Monday, July 20, 2020

"Iron Ore Under Pressure as China Port Stockpiles Grow"

June 26, 2020: "With The Baltic Dry Index Up For Twenty Straight Sessions Will The Gamblers Who Wagered On Tankers Bet On Bulkers?":
Not me.
A third-derivative trade on the demand for steel in China is just a bit too esoteric.
Simpler to lose your money in Shanghai rebar futures, less thinking required.
[rebar is rolling over after a nice little run-up] 
Well there you go,
And here we go to MarineLink, July 20:
Iron ore futures slipped on Monday on rising port inventory of the steelmaking ingredient in China, though optimism over prospects of strong domestic steel demand for the rest of the year kept losses in check.

The Dalian Commodity Exchange's most-traded September iron ore contract closed down 0.3% at 817 yuan ($116.91) a tonne, stretching losses into a third consecutive session.
Iron ore's August contract on the Singapore Exchange dropped 0.7% to $106.31 a tonne in afternoon trade, extending losses into a fourth session.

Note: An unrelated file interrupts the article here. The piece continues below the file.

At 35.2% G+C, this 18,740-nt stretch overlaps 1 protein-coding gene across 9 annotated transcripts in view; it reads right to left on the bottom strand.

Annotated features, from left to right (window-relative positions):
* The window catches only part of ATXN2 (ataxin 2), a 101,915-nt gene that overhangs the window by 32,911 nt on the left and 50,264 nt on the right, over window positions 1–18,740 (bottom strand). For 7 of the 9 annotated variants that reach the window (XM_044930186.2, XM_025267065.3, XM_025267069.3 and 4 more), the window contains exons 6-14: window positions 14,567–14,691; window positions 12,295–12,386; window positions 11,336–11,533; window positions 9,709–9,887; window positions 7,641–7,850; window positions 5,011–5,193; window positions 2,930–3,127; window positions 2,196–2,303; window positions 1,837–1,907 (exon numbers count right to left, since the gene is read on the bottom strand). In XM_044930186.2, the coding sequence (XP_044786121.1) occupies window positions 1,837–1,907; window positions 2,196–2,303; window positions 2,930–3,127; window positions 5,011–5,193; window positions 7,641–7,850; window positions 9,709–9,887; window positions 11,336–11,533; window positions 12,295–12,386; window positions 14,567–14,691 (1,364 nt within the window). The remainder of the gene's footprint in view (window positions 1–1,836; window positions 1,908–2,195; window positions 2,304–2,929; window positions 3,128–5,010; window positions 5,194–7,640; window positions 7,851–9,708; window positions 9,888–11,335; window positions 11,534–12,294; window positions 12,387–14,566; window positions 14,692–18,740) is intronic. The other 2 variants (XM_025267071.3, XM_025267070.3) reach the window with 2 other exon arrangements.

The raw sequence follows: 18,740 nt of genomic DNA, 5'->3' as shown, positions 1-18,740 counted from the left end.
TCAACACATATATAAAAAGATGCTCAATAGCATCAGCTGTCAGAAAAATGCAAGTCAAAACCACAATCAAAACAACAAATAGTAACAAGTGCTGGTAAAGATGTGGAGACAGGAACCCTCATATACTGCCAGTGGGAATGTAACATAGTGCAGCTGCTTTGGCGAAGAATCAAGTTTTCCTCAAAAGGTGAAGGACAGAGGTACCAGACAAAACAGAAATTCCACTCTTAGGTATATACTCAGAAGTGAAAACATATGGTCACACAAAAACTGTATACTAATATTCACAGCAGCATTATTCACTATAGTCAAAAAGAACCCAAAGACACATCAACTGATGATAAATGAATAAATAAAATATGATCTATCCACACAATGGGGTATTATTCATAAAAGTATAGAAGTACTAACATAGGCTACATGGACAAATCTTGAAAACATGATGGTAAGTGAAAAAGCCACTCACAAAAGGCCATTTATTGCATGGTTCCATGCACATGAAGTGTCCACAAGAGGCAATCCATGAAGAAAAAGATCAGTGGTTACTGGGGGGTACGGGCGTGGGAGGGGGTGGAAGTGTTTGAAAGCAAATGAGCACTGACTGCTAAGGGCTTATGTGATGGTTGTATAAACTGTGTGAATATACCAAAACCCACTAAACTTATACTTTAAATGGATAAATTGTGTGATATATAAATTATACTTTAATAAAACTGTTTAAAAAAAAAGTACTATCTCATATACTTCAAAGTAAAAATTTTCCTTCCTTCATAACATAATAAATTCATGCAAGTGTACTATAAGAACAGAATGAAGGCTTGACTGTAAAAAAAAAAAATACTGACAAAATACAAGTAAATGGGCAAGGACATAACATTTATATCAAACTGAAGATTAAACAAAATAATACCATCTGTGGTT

China's imported iron ore inventory stocked at ports rose for a fourth straight week to 112 million tonnes, as of July 17, the highest since mid-May, data from SteelHome consultancy showed.
Rising port stockpiles and signs that iron ore demand from steel mills were levelling off also kept iron ore's spot prices under pressure.

Benchmark 62% fines stood at $111 a tonne on Friday, SteelHome data showed, retreating from a near one-year high hit on July 15.

Dalian iron ore, however, remains on track for a fifth monthly gain in a row, supported by strong steel prices and China's stimulus program to prop up its economy....

I'm hearing good things about mung beans. No futures, cash market but the base ingredient for a Chinese alternative to Beyond Meat.
Maybe take an option on some bean storage facilities for next season.
Shades of Thales and the olive presses!